Parallelization on muli-CPU hardware?

Alex Martelli aleaxit at yahoo.com
Tue Oct 12 15:54:09 CEST 2004


Nicolas Lehuen <nicolas.lehuen at thecrmcompany.com> wrote:

> "Alex Martelli" <aleaxit at yahoo.com> a écrit dans le message de
news:1gljja1.1nxj82c1a25c1bN%aleaxit at yahoo.com...
> > Nicolas Lehuen <nicolas at lehuen.com> wrote:
> > 
> > > problem was the same ; people expected mod_python to run in a
> > > multi-process context, not a multi-threaded context (I guess this is
> > > due to a Linux-centered mindset, forgetting about BSD, MacosX or Win32
> > > OSes). When I asked questions and pointed problem, the answer was 'Duh
> > > - use Linux with the forking MPM, not Windows with the threading MPM'.
> > 
> > Sorry, I don't get your point.  Sure, Windows makes process creation
> > hideously expensive and has no forking.  But all kinds of BSD, including
> > MacOSX, are just great at forking.  Why is a preference for multiple
> > processes over threads "forgetting about BSD, MacOSX", or any other
> > flavour of Unix for that matter?
> 
> Because when you have multithreaded programs, you can easily share objects
between different threads, provided you carefully implement them. On the
web framework I wrote, this means sharing and reusing the same DB
connection pool, template cache, other caches and so on. This means a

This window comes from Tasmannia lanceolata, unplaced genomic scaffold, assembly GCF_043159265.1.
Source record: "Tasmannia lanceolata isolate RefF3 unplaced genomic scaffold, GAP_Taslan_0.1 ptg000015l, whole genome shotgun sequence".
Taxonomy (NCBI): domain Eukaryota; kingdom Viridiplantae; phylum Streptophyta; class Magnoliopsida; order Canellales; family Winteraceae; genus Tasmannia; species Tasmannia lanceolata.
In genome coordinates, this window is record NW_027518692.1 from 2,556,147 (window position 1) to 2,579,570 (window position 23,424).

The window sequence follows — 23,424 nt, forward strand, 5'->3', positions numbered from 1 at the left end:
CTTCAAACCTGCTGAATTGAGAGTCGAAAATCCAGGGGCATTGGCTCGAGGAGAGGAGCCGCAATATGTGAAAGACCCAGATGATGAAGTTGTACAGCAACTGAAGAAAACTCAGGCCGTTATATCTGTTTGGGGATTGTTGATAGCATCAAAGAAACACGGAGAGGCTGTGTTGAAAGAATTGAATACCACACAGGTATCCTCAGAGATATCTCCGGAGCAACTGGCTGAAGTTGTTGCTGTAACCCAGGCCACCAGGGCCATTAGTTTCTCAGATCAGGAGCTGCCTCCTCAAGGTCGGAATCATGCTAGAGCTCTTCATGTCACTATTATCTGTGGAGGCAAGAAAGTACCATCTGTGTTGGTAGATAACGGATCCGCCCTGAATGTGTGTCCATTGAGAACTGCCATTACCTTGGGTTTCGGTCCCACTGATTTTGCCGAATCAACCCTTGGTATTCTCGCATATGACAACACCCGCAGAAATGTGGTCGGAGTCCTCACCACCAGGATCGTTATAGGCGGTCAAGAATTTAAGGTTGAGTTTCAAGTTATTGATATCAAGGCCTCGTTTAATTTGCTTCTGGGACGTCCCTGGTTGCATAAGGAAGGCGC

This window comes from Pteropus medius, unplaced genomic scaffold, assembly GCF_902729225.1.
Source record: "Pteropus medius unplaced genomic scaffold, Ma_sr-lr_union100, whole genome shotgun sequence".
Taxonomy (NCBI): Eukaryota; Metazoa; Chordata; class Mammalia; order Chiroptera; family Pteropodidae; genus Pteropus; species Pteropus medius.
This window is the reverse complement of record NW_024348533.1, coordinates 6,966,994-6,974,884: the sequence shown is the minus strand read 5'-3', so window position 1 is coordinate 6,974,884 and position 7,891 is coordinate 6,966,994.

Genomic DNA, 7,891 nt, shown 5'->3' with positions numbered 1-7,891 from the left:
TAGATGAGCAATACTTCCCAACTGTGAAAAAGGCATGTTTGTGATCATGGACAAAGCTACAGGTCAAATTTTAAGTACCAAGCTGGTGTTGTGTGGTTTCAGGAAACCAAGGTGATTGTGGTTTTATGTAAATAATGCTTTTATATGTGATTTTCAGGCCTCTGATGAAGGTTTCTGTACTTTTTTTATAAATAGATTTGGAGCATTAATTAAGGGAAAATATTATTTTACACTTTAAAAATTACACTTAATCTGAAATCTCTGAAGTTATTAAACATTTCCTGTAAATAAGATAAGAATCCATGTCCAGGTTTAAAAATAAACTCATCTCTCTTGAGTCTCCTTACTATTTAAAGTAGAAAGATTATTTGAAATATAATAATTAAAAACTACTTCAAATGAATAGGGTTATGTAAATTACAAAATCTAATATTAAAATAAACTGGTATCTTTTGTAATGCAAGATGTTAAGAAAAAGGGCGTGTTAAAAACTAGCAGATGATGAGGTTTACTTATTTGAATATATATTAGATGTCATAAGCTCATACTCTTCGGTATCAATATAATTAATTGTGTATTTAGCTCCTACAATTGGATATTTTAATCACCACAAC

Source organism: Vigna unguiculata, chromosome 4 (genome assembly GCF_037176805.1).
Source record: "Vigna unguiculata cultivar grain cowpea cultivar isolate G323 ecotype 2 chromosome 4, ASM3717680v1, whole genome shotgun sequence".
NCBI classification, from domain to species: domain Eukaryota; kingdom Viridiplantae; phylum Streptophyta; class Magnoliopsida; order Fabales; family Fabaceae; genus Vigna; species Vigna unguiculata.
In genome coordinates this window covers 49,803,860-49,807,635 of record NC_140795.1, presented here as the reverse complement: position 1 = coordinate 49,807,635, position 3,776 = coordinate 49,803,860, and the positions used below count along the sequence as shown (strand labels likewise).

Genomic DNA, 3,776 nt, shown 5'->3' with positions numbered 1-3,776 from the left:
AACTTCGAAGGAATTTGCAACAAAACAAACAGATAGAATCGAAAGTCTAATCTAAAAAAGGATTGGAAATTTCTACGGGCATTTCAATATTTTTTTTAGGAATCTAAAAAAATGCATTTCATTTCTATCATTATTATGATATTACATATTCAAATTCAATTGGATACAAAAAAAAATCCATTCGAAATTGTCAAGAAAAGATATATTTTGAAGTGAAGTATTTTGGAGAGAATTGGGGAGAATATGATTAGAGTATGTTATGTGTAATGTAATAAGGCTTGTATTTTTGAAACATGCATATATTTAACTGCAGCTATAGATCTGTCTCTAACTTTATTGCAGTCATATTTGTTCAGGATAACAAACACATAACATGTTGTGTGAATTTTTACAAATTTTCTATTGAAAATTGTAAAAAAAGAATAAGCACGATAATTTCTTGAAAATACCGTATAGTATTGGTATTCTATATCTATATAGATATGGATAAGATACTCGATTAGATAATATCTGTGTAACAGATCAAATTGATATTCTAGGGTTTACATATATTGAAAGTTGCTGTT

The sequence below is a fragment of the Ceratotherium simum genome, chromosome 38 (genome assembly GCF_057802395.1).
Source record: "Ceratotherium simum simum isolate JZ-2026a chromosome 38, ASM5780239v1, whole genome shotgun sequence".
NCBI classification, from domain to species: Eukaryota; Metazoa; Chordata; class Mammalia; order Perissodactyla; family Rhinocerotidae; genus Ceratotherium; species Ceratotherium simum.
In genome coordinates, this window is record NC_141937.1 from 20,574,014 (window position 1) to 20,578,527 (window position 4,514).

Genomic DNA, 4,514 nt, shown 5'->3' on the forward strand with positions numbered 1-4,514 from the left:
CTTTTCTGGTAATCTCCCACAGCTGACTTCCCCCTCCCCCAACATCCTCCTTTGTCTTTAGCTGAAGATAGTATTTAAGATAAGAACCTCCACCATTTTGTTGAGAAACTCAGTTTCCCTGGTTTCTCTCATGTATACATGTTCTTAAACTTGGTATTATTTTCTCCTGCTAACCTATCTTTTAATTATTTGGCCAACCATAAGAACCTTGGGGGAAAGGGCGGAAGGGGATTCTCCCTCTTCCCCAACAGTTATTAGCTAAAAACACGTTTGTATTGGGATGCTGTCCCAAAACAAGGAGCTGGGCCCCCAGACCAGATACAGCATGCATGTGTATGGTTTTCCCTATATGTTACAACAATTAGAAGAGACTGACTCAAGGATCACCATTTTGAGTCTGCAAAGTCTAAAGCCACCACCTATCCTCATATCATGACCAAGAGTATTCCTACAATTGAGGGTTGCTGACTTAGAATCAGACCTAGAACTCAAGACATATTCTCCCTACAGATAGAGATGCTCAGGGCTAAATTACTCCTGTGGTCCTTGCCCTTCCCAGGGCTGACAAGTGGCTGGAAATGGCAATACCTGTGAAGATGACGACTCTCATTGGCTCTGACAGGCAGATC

reduced memory footprint and increased performance. In a multi-process
environment, you have to instantiate as many connections, caches,
templates etc. that you have processes. This is a waste of time and
memory.

I'm not particularly interested in debating the pros and cons of threads
vs processes, right now, but in getting a clarification of your original
assertion which I _still_ don't get.  It's still quoted up there, so
please DO clarify: how would "a Linux-centered mindset forgetting about
BSD" (and MacOSX is a BSD in all that matters in this context, I'd say)
bias one against multi-threading or towards multi-processing?  In what
ways are you claiming that Unix-like systems with BSD legacy are
inferior in multi-processing, or superior in multi-threading, to ones
with Linux kernels?  I think I understand both families decently well
and yet I _still_ don't understand whence this claim is coming.  (Forget
the red herring of Win32 -- nobody's disputing that _their_ process